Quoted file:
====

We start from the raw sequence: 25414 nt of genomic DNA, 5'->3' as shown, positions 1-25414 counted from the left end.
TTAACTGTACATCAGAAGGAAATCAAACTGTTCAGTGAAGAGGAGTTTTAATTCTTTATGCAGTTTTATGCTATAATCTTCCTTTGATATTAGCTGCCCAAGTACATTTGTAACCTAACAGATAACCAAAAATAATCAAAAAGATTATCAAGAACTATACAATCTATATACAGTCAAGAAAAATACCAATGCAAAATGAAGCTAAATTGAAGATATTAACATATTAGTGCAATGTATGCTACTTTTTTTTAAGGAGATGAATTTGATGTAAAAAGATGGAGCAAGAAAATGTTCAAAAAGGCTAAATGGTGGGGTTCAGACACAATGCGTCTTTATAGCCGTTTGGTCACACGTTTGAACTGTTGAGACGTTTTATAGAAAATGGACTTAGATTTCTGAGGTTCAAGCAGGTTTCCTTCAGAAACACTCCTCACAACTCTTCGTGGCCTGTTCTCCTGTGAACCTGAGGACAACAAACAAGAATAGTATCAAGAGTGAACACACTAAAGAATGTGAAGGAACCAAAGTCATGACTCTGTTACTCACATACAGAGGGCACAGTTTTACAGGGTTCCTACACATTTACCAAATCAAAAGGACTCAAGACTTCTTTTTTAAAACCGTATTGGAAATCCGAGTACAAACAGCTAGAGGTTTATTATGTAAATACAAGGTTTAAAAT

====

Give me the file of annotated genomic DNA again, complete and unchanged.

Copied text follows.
We start from the raw sequence: 25414 nt of genomic DNA, 5'->3' as shown, positions 1-25414 counted from the left end.
TTAACTGTACATCAGAAGGAAATCAAACTGTTCAGTGAAGAGGAGTTTTAATTCTTTATGCAGTTTTATGCTATAATCTTCCTTTGATATTAGCTGCCCAAGTACATTTGTAACCTAACAGATAACCAAAAATAATCAAAAAGATTATCAAGAACTATACAATCTATATACAGTCAAGAAAAATACCAATGCAAAATGAAGCTAAATTGAAGATATTAACATATTAGTGCAATGTATGCTACTTTTTTTTAAGGAGATGAATTTGATGTAAAAAGATGGAGCAAGAAAATGTTCAAAAAGGCTAAATGGTGGGGTTCAGACACAATGCGTCTTTATAGCCGTTTGGTCACACGTTTGAACTGTTGAGACGTTTTATAGAAAATGGACTTAGATTTCTGAGGTTCAAGCAGGTTTCCTTCAGAAACACTCCTCACAACTCTTCGTGGCCTGTTCTCCTGTGAACCTGAGGACAACAAACAAGAATAGTATCAAGAGTGAACACACTAAAGAATGTGAAGGAACCAAAGTCATGACTCTGTTACTCACATACAGAGGGCACAGTTTTACAGGGTTCCTACACATTTACCAAATCAAAAGGACTCAAGACTTCTTTTTTAAAACCGTATTGGAAATCCGAGTACAAACAGCTAGAGGTTTATTATGTAAATACAAGGTTTAAAAT